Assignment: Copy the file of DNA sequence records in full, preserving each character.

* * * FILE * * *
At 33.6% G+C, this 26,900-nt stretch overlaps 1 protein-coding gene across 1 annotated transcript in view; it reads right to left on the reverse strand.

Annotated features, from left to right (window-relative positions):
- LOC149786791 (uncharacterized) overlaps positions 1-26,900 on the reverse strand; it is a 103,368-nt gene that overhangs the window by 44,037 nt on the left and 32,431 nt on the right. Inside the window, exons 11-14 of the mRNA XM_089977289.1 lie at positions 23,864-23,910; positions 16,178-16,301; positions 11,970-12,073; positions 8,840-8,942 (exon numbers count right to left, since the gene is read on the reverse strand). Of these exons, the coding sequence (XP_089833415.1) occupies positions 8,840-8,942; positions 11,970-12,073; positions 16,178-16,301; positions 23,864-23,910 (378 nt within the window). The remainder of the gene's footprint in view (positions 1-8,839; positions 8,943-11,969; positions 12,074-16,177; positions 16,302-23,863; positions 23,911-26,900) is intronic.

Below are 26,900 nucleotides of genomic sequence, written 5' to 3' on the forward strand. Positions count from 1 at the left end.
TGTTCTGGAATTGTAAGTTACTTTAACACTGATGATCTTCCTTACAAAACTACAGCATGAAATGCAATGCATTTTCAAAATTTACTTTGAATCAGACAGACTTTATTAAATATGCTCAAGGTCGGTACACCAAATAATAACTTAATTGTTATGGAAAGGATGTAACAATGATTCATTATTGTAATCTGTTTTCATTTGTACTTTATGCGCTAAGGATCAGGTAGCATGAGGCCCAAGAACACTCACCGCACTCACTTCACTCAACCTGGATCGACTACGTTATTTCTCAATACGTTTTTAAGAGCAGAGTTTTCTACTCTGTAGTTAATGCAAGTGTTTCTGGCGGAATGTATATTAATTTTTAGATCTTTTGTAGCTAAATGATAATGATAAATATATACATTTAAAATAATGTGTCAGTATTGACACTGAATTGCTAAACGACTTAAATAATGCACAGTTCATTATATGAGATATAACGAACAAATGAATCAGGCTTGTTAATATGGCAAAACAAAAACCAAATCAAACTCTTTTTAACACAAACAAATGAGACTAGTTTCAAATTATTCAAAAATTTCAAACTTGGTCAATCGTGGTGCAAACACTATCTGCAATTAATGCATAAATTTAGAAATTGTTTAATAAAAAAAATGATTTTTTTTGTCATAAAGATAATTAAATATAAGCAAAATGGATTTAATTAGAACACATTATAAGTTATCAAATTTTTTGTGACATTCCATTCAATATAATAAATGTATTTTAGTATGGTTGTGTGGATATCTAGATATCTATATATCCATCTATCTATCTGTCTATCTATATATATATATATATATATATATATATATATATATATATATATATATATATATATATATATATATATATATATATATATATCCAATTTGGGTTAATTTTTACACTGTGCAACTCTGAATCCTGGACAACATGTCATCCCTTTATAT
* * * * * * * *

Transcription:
At 33.6% G+C, this 26,900-nt stretch overlaps 1 protein-coding gene across 1 annotated transcript in view; it reads right to left on the reverse strand.

Annotated features, from left to right (window-relative positions):
- LOC149786791 (uncharacterized) overlaps positions 1-26,900 on the reverse strand; it is a 103,368-nt gene that overhangs the window by 44,037 nt on the left and 32,431 nt on the right. Inside the window, exons 11-14 of the mRNA XM_089977289.1 lie at positions 23,864-23,910; positions 16,178-16,301; positions 11,970-12,073; positions 8,840-8,942 (exon numbers count right to left, since the gene is read on the reverse strand). Of these exons, the coding sequence (XP_089833415.1) occupies positions 8,840-8,942; positions 11,970-12,073; positions 16,178-16,301; positions 23,864-23,910 (378 nt within the window). The remainder of the gene's footprint in view (positions 1-8,839; positions 8,943-11,969; positions 12,074-16,177; positions 16,302-23,863; positions 23,911-26,900) is intronic.

Below are 26,900 nucleotides of genomic sequence, written 5' to 3' on the forward strand. Positions count from 1 at the left end.
TGTTCTGGAATTGTAAGTTACTTTAACACTGATGATCTTCCTTACAAAACTACAGCATGAAATGCAATGCATTTTCAAAATTTACTTTGAATCAGACAGACTTTATTAAATATGCTCAAGGTCGGTACACCAAATAATAACTTAATTGTTATGGAAAGGATGTAACAATGATTCATTATTGTAATCTGTTTTCATTTGTACTTTATGCGCTAAGGATCAGGTAGCATGAGGCCCAAGAACACTCACCGCACTCACTTCACTCAACCTGGATCGACTACGTTATTTCTCAATACGTTTTTAAGAGCAGAGTTTTCTACTCTGTAGTTAATGCAAGTGTTTCTGGCGGAATGTATATTAATTTTTAGATCTTTTGTAGCTAAATGATAATGATAAATATATACATTTAAAATAATGTGTCAGTATTGACACTGAATTGCTAAACGACTTAAATAATGCACAGTTCATTATATGAGATATAACGAACAAATGAATCAGGCTTGTTAATATGGCAAAACAAAAACCAAATCAAACTCTTTTTAACACAAACAAATGAGACTAGTTTCAAATTATTCAAAAATTTCAAACTTGGTCAATCGTGGTGCAAACACTATCTGCAATTAATGCATAAATTTAGAAATTGTTTAATAAAAAAAATGATTTTTTTTGTCATAAAGATAATTAAATATAAGCAAAATGGATTTAATTAGAACACATTATAAGTTATCAAATTTTTTGTGACATTCCATTCAATATAATAAATGTATTTTAGTATGGTTGTGTGGATATCTAGATATCTATATATCCATCTATCTATCTGTCTATCTATATATATATATATATATATATATATATATATATATATATATATATATATATATATATATATATATATATATATATATATATCCAATTTGGGTTAATTTTTACACTGTGCAACTCTGAATCCTGGACAACATGTCATCCCTTTATAT